# [Numpy-discussion] Negative indexing.

Nathan Faggian nathan.faggian@gmail....
Mon Jan 16 18:23:24 CST 2012

```Hi,

I am sorry for the late reply.

Benjamin has hit the nail on the head. I guess I am seeing numpy
"fancy indexing" as equivalent to integer based coordinate sampling
and trying to compare numpy's fancy indexing to something like
map_coordinates in scipy.

I have never used np.ravel_multi_index() and will have a look at this now.

-N

On 17 January 2012 08:42, Benjamin Root <ben.root@ou.edu> wrote:
> On Mon, Jan 16, 2012 at 3:30 PM, Benjamin Root <ben.root@ou.edu> wrote:
>>
>>
>>
>> On Mon, Jan 16, 2012 at 3:24 PM, Charles R Harris
>> <charlesr.harris@gmail.com> wrote:
>>>
>>>
>>>
>>> On Sat, Jan 14, 2012 at 4:53 PM, Nathan Faggian
>>> <nathan.faggian@gmail.com> wrote:
>>>>
>>>> Hi,
>>>>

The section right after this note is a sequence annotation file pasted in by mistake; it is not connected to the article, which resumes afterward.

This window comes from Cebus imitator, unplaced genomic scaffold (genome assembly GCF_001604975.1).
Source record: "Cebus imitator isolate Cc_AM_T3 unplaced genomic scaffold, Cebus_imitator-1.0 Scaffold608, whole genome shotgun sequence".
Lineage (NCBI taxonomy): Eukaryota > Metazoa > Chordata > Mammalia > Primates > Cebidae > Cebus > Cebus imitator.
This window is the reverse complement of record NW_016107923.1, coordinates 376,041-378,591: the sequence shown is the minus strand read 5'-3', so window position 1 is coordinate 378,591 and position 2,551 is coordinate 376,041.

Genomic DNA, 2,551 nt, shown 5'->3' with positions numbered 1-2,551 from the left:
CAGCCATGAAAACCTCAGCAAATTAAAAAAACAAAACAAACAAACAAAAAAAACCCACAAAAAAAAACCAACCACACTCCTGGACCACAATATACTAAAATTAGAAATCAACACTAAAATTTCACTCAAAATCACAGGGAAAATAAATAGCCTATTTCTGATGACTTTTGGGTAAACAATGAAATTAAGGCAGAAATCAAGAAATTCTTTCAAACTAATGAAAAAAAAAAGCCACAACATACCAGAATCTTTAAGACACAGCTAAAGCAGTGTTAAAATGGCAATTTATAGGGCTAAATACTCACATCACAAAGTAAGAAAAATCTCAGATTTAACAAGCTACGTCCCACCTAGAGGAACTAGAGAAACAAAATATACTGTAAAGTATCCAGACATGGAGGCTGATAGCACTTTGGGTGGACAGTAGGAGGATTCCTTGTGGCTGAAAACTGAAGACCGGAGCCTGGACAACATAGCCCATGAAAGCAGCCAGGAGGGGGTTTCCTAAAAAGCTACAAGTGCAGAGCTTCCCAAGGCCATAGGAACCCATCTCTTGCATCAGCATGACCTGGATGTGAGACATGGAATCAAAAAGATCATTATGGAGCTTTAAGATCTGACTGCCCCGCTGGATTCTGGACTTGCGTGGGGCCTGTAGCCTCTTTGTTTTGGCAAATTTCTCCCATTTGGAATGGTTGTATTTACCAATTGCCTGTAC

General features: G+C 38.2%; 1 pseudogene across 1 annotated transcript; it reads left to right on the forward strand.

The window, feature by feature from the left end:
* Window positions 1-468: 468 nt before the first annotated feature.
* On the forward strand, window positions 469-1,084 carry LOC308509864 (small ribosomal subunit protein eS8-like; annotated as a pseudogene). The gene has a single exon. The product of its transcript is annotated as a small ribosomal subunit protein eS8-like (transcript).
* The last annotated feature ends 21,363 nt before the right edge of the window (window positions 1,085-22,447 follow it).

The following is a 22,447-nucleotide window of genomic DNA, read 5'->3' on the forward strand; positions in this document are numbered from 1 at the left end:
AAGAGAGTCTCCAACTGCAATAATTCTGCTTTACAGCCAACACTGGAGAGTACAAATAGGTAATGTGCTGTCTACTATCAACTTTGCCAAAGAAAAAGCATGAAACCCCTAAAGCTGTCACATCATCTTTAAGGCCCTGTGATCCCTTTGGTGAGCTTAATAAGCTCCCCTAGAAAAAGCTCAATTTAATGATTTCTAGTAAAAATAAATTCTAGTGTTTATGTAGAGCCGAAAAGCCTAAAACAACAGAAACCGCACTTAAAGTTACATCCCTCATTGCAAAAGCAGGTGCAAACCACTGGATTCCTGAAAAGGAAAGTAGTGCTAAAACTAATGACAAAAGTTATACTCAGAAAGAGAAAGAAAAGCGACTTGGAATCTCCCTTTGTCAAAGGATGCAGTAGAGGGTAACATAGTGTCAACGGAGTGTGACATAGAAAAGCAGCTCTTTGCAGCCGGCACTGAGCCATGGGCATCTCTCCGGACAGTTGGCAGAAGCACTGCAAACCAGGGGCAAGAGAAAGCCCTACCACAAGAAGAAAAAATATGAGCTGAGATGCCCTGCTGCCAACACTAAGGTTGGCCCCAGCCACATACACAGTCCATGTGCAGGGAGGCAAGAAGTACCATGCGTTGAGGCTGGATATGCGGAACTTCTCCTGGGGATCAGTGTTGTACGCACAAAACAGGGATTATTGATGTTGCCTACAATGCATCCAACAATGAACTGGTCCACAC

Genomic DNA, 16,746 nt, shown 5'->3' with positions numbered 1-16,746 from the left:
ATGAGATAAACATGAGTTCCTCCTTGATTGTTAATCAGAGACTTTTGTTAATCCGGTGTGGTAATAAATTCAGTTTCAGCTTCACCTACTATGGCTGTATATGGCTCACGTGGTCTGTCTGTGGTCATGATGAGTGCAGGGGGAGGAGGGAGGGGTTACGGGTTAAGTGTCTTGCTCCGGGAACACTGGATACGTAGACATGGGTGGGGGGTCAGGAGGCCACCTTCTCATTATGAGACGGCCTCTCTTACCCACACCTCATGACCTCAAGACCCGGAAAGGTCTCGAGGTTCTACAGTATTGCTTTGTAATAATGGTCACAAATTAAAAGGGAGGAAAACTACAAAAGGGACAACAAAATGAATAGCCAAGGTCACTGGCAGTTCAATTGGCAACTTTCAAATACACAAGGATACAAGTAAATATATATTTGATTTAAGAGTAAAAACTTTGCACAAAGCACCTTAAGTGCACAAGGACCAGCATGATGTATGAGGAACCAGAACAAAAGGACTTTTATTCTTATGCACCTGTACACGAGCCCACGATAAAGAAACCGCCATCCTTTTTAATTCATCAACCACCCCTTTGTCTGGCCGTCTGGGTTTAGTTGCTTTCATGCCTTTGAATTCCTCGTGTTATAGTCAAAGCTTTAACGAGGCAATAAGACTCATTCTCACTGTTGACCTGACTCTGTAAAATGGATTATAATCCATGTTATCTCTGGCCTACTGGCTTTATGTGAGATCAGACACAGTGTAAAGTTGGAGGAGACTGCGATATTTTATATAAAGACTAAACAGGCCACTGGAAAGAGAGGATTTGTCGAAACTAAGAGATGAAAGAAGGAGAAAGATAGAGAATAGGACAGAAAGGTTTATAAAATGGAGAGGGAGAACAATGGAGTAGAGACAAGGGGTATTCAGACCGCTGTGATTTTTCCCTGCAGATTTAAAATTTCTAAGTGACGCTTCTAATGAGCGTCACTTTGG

>>>> I am finding it less than useful to have the negative index wrapping on
>>>> nd-arrays. Here is a short example:
>>>>
>>>> import numpy as np
>>>> a = np.zeros((3, 3))
>>>> a[:,2] = 1000
>>>> print a[0,-1]
>>>> print a[0,-1]
>>>> print a[-1,-1]
>>>>
>>>> In all cases 1000 is printed out.
>>>>
>>>
>>> Looks right to me, the whole last column is 1000. What exactly do you
>>> want to do and what is the problem?
>>>
>>> <snip>
>>>
>>> Chuck
>>>
>>
>> I would imagine that it is some sort of image processing use-case, where
>> sometimes you want the data to reflect at the boundaries, or be constant, or
>> have some other value used for access outside the domain.  So, for reflect,
>> I would guess that he would have wanted 0.0 for the first two and 1000 for
>> the last one.
>>
>> Ben Root
>>
>
> Errr, I mean 0.0 for the last one.  I can't think today.
>
> Ben Root
>
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```